“More plans with the roommate?” he asks.
“No.” Why, oh why, can’t I lie to this man? In self-defense, I’ve spent the past five years lying about nearly everything important, yet now, when I need the ability most, it’s totally deserted me.
“Plans with someone else?”
I can feel his eyes on me, know he’s willing me to look at him. But this time I refuse to give in. I can’t. Not if I have any hope of maintaining my distance, my sanity, and my ability to say no.
I’m stubborn, more than strong-willed enough that I can usually outlast the best of them—it’s how I made it through high school with my sanity intact—but Ethan has me beat. While I’m struggling with a way to fill the sudden awkwardness between us, one that doesn’t involve looking at him, he just leans against the door of my car.
Silence stretches between us, taut as a violin string. I tell myself not to say anything, not to babble uncontrollably, but with each second that passes it grows harder and harder.
The words well up on my tongue, all the excuses I don’t want to give but feel compelled to. Desperate to hold out, I bite the inside of my cheek so hard that I taste the metallic tang of my own blood.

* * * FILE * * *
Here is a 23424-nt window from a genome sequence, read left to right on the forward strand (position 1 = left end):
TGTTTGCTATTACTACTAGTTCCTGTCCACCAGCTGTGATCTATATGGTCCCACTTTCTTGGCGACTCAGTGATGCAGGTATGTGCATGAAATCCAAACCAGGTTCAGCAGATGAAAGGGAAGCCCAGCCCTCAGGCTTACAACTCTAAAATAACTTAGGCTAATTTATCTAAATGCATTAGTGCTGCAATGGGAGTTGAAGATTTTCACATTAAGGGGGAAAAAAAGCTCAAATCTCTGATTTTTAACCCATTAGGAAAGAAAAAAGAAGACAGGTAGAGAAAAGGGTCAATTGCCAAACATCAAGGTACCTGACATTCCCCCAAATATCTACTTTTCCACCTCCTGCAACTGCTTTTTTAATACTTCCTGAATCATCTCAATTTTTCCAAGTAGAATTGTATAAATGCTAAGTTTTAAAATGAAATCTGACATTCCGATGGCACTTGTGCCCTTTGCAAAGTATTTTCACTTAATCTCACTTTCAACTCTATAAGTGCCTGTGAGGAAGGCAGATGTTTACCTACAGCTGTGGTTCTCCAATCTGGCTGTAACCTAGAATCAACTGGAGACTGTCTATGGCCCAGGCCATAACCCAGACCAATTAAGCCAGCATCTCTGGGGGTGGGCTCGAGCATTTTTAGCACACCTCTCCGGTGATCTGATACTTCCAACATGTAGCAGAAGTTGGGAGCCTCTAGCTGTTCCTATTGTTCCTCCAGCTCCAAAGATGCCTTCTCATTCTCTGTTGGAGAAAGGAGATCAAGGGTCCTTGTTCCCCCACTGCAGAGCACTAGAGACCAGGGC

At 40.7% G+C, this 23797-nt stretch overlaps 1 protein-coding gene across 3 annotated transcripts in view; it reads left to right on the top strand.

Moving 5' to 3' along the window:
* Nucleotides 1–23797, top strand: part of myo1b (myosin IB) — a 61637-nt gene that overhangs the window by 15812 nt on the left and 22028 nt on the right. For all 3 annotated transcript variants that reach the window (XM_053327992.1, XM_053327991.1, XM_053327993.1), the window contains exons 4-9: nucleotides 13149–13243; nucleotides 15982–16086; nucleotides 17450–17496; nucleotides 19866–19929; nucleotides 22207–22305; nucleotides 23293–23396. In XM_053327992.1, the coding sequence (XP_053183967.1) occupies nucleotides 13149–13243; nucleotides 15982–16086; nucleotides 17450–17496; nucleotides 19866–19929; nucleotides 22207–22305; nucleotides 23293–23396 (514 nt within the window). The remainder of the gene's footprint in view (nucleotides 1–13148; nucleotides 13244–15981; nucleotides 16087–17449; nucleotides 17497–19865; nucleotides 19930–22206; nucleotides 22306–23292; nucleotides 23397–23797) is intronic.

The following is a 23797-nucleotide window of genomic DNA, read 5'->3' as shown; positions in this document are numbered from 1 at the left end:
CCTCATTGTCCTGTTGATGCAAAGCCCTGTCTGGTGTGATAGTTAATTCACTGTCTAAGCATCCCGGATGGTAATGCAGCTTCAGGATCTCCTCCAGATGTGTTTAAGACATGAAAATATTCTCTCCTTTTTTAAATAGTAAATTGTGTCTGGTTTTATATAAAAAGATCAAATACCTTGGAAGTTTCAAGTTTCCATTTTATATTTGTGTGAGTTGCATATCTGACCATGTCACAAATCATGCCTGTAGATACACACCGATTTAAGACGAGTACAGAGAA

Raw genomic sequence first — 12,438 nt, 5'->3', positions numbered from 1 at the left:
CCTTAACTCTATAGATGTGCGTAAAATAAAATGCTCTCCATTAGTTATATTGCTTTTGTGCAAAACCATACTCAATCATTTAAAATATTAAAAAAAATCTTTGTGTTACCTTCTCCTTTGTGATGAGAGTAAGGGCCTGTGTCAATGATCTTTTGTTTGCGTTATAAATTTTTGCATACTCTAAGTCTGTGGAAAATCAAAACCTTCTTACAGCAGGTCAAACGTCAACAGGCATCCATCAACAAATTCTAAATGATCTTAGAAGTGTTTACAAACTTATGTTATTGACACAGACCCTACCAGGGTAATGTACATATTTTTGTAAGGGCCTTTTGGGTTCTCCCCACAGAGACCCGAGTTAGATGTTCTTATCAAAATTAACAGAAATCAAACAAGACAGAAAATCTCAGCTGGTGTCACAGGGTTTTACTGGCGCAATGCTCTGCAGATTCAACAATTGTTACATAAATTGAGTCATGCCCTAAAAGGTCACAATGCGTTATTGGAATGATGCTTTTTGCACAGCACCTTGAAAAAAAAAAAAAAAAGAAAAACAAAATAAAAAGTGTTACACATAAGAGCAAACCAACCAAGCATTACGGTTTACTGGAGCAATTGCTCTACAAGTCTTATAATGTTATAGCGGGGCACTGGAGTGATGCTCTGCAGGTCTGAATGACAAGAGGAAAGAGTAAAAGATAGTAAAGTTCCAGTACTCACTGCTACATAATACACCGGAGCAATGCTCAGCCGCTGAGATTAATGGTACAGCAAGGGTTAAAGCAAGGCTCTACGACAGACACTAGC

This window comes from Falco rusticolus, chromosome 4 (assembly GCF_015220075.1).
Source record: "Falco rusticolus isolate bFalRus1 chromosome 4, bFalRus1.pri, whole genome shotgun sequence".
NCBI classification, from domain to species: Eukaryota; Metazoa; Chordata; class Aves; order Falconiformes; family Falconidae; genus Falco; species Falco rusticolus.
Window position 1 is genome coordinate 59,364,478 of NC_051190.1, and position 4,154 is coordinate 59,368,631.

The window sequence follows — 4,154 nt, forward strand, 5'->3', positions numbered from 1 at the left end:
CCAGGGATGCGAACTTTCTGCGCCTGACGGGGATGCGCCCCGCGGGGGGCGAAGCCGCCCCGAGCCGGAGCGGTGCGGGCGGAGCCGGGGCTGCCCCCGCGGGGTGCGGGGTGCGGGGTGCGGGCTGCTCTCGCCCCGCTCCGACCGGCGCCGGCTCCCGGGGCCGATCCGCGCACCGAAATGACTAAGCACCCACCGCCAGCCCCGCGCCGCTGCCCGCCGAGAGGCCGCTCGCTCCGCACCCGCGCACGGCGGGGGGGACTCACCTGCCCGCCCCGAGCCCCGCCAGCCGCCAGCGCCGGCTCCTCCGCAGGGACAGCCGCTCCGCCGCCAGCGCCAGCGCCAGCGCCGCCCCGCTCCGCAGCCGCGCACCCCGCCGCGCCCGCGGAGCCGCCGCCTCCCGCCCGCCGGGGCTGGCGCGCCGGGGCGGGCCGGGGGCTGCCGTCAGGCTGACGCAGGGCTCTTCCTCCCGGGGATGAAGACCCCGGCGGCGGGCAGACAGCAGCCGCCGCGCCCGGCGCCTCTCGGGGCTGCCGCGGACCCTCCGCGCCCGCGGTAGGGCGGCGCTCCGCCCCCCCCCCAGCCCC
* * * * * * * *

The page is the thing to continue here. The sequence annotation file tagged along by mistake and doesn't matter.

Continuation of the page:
And just like that, the standoff is over. Like yesterday, when my stomach growled, the moment Ethan realizes I’m suffering, he puts a stop to it. He rests his hand lightly on my cheek, uses his thumb to tug my cheek out from between my teeth. “Don’t,” he tells me.
“I can’t date you, Ethan.”
“You won’t date me, Chloe. That’s not the same thing.”
No, it isn’t, but my refusal is more than that, more than a simple no just because I don’t want to date the boss. This goes deeper, much deeper, but I don’t know how to tell him that. Not without revealing all my secrets…and all my wounds.
“I need to go.” I turn back to my car, tug on my door. I know I don’t stand a chance of opening it if he doesn’t move, but I’m hoping that he won’t push this. Not now, when the crack inside me is growing larger with each passing second.
For long moments I don’t think he’s going to move. Instead, his thumb coasts down my cheek to my chin. He tilts my head up, forces me to meet his gaze. I think I’ll see anger there, or disgust. Annoyance, at the very least. Instead, there’s something else, an emotion so unexpected and undeserved that I can barely wrap my head around it.